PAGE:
Thomas Ybarra

Oregon Supreme Court (4 summaries)

Ellison v. Dept. of Rev.

If the Tax Court finds “in favor of the taxpayer” in proceedings for ad volorem property taxation, exemptions, special assessments or omitted property, the Tax Court is permitted to award reasonable attorneys fees in addition to costs and disbursements. ORS 305.490(4)(a).

Area(s) of Law:
  • Tax Law

Parrish v. Rosenblum

A caption must be reasonably identifiable in subject matter. "Yes" and "no" statements must be laid out as simple and understandable. The summary must be a “concise and impartial statement” that summarizes the legislation and its major effects. ORS 250.035(2)(a) - (2)(d).

Area(s) of Law:
  • Ballot Titles

TriMet v. Aizawa

“[T]he court shall give judgment to the [property owner] for the amount offered as just compensation for the property * * * and, in addition, for costs and disbursements, attorney fees and expenses that are determined by the court to have been incurred before service of the offer on the [owner].” ORS 35.300(2).

Area(s) of Law:
  • Property Law

State v. K. A. M.

Requesting identification does not sufficient a stop on its own. However, an encounter can rise to the level of a stop if under the totality of the circumstances, the types of questions, manner of which they are asked, or other police action would make a reasonable person believe the police are “exercising their authority to coercively detain” them. State v. Backstrand, 354 Or 382, 412, 313 P3d 1084 (2013).

Area(s) of Law:
  • Criminal Procedure

Oregon Court of Appeals (52 summaries)

Wells Fargo Bank v. Clark

Although ORCP 21 requires that a motion to dismiss must be made before a responsive pleading, it does not "implicitly or explicitly" state that a defendant cannot file a counter-claim and answer while waiting for the court to rule on a motion to dismiss.

Area(s) of Law:
  • Civil Procedure

State v. Diaz-Avalos

ORS 139.690 provides the guidelines to request a DNA test. A person may request a DNA test if the person is incarcerated "as the result of a conviction for aggravated murder [,] a person felony," murder, or is not in custody but convicted of aggravated murder or sex crime. ORS 139.690. ORS 138.692 then provides that the person furnish an affidavit supporting the motion with evidence and the defense that the DNA would support. Innocent must be proclaimed by the person entering the motion, and the DNA test result must directly support that proclamation of innocence. ORS 138.692(1)(a)(B); (1)(a)(A)(ii);& (1)(b)(A). Those requirements must be satisfied for the court to order the testing.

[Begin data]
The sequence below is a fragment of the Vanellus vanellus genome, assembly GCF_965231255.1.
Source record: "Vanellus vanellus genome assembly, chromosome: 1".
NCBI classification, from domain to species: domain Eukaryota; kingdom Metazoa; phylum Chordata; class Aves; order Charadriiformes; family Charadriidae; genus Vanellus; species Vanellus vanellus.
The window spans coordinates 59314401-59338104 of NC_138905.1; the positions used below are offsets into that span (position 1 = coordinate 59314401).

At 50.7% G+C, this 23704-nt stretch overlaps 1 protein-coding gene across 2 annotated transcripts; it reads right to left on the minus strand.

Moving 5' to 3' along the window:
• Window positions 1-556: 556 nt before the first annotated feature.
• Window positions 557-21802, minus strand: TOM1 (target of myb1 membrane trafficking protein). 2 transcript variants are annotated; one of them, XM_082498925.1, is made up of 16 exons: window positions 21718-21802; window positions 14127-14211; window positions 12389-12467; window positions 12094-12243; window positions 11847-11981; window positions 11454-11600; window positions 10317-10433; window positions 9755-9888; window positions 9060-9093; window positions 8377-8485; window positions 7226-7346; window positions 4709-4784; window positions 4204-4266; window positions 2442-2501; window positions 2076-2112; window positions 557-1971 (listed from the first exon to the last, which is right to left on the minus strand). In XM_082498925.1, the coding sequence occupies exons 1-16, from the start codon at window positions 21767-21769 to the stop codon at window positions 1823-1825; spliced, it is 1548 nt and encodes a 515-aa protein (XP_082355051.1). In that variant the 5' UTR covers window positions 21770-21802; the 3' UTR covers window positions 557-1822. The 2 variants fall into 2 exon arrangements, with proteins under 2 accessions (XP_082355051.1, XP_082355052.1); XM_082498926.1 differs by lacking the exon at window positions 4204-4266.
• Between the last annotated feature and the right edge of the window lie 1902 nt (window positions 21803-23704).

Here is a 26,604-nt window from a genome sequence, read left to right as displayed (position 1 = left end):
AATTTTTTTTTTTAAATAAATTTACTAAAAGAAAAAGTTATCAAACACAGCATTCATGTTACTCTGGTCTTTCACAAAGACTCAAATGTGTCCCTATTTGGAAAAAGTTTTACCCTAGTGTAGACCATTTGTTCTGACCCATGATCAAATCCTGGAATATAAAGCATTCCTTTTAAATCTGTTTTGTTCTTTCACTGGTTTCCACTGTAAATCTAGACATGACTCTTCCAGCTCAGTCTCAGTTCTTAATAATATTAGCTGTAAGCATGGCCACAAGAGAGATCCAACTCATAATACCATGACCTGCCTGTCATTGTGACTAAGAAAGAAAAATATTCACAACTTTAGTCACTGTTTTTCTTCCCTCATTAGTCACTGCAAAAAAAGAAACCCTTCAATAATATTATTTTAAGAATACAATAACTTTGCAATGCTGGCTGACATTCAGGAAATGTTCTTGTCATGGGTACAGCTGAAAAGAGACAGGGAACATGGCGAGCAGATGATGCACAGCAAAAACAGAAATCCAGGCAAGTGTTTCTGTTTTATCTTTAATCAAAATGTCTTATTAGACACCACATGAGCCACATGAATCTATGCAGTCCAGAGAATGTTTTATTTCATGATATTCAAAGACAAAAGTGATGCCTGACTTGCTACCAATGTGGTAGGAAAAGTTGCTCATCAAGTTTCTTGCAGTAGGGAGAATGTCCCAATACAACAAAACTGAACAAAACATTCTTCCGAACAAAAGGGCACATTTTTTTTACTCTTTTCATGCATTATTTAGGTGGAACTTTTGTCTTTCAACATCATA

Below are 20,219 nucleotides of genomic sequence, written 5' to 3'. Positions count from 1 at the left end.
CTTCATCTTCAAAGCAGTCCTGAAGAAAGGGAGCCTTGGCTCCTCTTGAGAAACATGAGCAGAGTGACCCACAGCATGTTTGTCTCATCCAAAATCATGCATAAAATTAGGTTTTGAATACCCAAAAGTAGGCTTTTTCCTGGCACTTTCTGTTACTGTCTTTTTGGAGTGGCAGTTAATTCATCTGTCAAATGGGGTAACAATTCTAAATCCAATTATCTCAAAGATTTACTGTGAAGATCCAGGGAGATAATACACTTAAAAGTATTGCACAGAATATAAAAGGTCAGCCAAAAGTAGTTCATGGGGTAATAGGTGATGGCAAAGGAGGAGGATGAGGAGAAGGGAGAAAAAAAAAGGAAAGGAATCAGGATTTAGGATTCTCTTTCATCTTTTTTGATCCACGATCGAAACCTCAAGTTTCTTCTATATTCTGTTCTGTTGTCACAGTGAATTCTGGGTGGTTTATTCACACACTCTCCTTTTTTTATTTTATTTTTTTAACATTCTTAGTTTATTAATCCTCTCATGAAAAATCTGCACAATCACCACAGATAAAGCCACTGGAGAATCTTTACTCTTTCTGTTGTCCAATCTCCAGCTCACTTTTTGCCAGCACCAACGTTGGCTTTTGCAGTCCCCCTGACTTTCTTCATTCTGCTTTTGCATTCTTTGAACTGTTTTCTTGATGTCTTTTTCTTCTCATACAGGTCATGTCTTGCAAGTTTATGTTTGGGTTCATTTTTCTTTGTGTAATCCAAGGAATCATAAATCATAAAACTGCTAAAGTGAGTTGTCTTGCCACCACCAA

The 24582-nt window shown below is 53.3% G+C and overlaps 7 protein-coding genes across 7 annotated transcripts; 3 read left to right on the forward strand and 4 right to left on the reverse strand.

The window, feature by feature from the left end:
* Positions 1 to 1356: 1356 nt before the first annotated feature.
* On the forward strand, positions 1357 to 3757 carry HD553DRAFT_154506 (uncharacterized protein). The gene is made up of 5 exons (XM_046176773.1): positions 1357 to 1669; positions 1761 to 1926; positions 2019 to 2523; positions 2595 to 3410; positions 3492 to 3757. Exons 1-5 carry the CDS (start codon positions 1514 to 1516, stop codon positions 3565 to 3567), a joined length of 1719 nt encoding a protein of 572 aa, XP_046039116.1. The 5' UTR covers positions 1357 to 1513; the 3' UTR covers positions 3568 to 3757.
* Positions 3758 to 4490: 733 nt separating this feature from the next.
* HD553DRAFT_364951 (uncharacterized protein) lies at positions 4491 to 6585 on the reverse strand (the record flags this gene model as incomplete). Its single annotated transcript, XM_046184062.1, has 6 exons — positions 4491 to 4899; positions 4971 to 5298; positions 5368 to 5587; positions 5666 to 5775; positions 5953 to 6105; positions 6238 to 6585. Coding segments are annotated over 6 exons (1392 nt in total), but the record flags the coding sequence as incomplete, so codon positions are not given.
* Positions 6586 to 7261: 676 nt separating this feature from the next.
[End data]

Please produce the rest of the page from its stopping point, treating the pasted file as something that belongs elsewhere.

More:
Area(s) of Law:
  • Habeas Corpus

State v. Miller

Under ORS 25.110, a circuit court may enforce compliance of a support order from another county upon the motion of a party. “’Certified copies of the files, records, and prepared transcripts of testimony in the original proceeding [must] be transmitted to the clerk of the circuit court of any county in the state in which the obligee or obligor resides, or in which property the obligor is located.” Once those certified copies have been transmitted to the circuit court, the court has jurisdiction to compel compliance. ORS 25.110.

Area(s) of Law:
  • Family Law

City of Troutdale v. Palace Construction Corporation

When the nonmoving party for summary judgment fails to challenge all the grounds for summary judgment made by the moving party on appeal, the court must affirm summary judgment. State v. Stoudamire, 198 Or App 399, 403, 108 P3d 615 (2005); Roop v. Parker Northwest Paving Co., 194 Or App 219, 236, 94 P3d 885 (2004).

Area(s) of Law:
  • Contract Law

Pamplin Media Group v. City of Salem

ORS 192.314(1) provides that “[e]very person has a right to inspect any public record of a public body in this state, except as otherwise expressly provided by ORS 192.338, 192.345 and 192.355.” In a proceeding brought to require a public body to disclose public records, “the burden is on the public body to sustain its action.” ORS 192.431(1).

Area(s) of Law:
  • Civil Law

State v. T.T.

The testimony of “mental health experts, the person’s past acts, and the person’s apparent condition at the time of hearing” can be used to determine whether a person is a danger to others. State v. M.R., 225 Or App 569, 574, 202 P3d 221 (2009).

Area(s) of Law:
  • Civil Commitment

Tucker and Tucker

“In the absence of an ambiguity, the court construes the words of a contract as a matter of law." Couch Investments, LLC v. Peverieri, 359 Or 125, 132, 371 P3d 1202 (2016).

State v. Leiby